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Like most of Beethoven’s chamber music with winds, this E-flat sextet for horn duo and string quartet is an early work, probably composed about 1795. Nothing is known about the occasion for its composition or first performance, which is a little puzzling simply because the virtuosity of the horn parts suggests that Beethoven had specific players in mind, performers of rare skill on the natural horns (without valves) of the day. (It was not published until 1810, hence its relatively high opus number. That Beethoven gave it to Simrock’s company in Bonn may suggest that its inspiration came from players in his home town.)
That first published edition indicated that parts of the cello line should be doubled by string bass, making the essential character of the piece even clearer: a mini concerto for two horns and strings. The opening movement is a bright and brilliant Allegro con brio in a forthright and compact sonata form, but with already distinctively Beethovenian touches, like launching the development section in G-flat and a coda that is both sly and emphatic. The horn parts fly high and fast, with the emphasis on energy and ebullience, though they also take the lead on the lyrical side as well.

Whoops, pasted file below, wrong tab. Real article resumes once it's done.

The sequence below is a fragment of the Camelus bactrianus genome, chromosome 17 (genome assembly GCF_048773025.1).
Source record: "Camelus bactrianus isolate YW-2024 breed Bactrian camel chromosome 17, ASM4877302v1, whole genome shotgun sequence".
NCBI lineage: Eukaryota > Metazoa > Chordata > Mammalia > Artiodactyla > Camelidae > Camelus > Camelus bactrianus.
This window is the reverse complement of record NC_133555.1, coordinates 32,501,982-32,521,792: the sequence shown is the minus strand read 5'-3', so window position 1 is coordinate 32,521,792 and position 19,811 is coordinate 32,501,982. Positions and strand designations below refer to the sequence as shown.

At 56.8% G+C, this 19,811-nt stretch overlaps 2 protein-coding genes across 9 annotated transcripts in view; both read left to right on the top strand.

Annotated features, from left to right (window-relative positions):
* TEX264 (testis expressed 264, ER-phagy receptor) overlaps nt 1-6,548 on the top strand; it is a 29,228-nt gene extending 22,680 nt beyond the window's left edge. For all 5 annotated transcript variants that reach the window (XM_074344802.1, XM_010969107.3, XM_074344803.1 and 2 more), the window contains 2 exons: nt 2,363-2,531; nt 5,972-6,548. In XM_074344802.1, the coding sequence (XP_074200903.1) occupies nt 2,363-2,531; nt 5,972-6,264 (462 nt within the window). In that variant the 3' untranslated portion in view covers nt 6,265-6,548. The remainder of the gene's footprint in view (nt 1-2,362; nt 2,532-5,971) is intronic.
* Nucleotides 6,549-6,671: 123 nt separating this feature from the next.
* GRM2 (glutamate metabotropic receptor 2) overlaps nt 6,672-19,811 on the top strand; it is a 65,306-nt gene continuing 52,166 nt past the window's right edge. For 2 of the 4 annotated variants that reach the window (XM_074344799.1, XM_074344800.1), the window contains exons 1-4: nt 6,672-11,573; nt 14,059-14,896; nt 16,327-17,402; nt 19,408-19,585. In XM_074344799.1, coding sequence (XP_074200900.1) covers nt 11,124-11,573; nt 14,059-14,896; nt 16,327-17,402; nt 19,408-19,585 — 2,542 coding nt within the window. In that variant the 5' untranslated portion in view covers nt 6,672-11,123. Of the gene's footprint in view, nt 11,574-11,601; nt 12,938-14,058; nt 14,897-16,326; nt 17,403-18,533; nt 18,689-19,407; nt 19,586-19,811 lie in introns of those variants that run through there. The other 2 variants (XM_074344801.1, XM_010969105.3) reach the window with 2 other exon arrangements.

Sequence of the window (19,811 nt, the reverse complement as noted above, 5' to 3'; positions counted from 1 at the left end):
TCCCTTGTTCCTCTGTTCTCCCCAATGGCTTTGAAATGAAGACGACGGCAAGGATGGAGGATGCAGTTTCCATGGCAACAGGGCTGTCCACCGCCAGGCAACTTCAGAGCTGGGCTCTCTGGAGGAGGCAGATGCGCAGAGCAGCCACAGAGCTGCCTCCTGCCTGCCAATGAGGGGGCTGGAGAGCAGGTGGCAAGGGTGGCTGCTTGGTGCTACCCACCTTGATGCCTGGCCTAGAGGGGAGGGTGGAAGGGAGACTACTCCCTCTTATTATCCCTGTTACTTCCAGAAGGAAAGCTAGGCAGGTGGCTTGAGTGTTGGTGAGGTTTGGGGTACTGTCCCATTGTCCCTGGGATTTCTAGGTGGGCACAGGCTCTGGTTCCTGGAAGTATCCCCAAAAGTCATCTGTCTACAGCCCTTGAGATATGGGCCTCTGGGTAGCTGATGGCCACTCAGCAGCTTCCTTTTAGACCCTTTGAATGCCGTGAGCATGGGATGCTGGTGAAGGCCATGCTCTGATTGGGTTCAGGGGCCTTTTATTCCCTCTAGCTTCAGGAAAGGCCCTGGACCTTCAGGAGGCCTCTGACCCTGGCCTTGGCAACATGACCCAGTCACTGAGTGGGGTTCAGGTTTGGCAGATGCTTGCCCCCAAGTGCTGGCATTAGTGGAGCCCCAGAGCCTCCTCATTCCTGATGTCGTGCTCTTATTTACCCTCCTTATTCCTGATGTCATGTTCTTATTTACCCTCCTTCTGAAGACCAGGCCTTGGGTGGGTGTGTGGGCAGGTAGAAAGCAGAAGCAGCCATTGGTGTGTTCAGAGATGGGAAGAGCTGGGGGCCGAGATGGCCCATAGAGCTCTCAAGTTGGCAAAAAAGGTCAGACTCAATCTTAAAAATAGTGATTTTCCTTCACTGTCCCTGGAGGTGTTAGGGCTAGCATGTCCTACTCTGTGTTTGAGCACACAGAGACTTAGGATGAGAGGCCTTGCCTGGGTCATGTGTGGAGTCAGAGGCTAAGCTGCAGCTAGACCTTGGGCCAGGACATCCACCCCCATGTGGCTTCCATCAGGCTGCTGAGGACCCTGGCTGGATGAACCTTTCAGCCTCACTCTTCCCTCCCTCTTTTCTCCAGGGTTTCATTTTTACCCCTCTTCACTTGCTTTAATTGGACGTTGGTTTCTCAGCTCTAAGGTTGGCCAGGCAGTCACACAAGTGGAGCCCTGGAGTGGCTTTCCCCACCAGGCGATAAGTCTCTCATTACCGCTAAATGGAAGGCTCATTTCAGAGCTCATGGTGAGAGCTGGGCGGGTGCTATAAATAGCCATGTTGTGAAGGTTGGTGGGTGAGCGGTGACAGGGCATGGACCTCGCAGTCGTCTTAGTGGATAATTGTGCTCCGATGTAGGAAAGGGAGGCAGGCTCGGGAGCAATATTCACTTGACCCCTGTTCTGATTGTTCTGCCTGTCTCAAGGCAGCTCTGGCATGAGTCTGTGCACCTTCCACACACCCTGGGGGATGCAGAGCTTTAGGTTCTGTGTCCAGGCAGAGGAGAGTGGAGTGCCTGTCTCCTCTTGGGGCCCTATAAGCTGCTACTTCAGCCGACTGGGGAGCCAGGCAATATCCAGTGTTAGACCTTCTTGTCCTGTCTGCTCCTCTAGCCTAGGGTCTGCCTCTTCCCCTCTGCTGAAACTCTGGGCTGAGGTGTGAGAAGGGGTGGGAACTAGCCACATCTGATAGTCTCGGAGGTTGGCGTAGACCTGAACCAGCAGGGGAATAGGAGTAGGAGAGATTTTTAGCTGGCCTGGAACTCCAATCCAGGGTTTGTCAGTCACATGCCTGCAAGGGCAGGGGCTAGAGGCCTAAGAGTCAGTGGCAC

That lyrical, almost vocal, side is fully exploited in the Adagio. Its character is that of an operatic love duet, with a dramatic – and structurally important – central interruption for the strings.
The horn calls at the beginning of the jaunty 6/8 Rondo finale inevitably suggest the “hunting” clichés so beloved of the period, but Beethoven expands the instrumental horizon by bringing the strings into the foreground more, although they also repeat the main hunting call theme. Midway through there is one of those great surprises so characteristic of Beethoven, the utterly unexpected insertion of a few bars of hushed oscillation in D-flat into the prevailing E-flat jollity.
— John Henken